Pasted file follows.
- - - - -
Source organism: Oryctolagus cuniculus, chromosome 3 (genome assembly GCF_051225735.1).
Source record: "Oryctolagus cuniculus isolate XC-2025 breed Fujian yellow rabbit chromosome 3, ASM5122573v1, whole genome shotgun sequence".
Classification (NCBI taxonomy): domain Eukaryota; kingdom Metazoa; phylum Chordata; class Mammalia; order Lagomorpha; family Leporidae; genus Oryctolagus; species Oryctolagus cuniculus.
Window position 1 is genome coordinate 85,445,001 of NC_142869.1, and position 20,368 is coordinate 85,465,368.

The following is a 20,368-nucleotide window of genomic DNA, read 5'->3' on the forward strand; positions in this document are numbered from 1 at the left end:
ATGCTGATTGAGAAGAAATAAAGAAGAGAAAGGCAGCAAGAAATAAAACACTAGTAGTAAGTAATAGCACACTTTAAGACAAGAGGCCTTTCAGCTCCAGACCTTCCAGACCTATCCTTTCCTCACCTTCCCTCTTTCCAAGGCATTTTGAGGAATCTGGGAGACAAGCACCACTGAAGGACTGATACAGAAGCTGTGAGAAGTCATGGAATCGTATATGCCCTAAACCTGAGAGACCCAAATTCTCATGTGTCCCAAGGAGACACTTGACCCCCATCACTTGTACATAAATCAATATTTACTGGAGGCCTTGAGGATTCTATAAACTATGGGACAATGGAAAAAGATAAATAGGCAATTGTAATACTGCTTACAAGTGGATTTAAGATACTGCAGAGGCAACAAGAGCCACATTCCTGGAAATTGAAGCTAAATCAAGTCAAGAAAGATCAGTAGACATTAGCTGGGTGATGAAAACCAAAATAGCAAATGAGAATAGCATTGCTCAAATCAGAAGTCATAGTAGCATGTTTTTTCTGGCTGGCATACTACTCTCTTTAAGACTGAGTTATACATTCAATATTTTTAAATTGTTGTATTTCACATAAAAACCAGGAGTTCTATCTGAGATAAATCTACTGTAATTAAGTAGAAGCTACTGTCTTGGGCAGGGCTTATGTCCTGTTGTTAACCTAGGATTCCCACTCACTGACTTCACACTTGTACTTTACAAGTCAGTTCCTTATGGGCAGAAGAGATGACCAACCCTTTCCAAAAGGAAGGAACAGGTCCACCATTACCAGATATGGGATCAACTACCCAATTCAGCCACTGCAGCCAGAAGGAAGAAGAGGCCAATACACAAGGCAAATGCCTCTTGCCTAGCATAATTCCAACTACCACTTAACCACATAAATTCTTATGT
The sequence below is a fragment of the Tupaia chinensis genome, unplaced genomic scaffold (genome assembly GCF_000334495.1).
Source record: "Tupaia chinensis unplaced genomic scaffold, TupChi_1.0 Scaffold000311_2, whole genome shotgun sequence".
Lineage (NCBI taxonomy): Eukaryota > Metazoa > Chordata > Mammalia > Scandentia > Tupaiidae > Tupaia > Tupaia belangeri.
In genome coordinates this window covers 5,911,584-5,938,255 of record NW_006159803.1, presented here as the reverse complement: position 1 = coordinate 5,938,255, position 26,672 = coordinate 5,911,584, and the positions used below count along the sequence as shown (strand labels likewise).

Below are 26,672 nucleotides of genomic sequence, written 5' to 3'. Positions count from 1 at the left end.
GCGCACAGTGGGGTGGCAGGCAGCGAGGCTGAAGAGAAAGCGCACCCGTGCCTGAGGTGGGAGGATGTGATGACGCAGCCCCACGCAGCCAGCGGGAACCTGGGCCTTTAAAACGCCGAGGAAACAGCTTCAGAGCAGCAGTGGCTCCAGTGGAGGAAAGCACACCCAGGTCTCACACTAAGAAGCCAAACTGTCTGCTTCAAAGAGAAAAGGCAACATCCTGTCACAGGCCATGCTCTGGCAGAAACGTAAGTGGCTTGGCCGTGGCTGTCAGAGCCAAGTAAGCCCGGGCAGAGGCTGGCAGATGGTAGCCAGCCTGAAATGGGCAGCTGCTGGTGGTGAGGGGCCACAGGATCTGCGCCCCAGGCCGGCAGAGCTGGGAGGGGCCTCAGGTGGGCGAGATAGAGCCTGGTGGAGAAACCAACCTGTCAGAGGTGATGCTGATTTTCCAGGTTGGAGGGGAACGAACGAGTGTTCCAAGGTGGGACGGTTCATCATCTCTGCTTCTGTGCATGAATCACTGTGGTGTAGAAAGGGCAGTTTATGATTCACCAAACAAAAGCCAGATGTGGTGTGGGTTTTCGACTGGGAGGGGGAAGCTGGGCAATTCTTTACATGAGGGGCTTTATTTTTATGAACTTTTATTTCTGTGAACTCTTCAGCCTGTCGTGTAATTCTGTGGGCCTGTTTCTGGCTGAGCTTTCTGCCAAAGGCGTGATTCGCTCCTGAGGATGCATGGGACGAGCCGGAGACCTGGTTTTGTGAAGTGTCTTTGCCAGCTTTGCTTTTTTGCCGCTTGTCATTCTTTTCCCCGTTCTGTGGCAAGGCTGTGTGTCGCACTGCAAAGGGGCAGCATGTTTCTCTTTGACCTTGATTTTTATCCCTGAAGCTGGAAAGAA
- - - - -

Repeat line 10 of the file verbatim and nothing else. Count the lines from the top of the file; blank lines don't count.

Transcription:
In genome coordinates this window covers 5,911,584-5,938,255 of record NW_006159803.1, presented here as the reverse complement: position 1 = coordinate 5,938,255, position 26,672 = coordinate 5,911,584, and the positions used below count along the sequence as shown (strand labels likewise).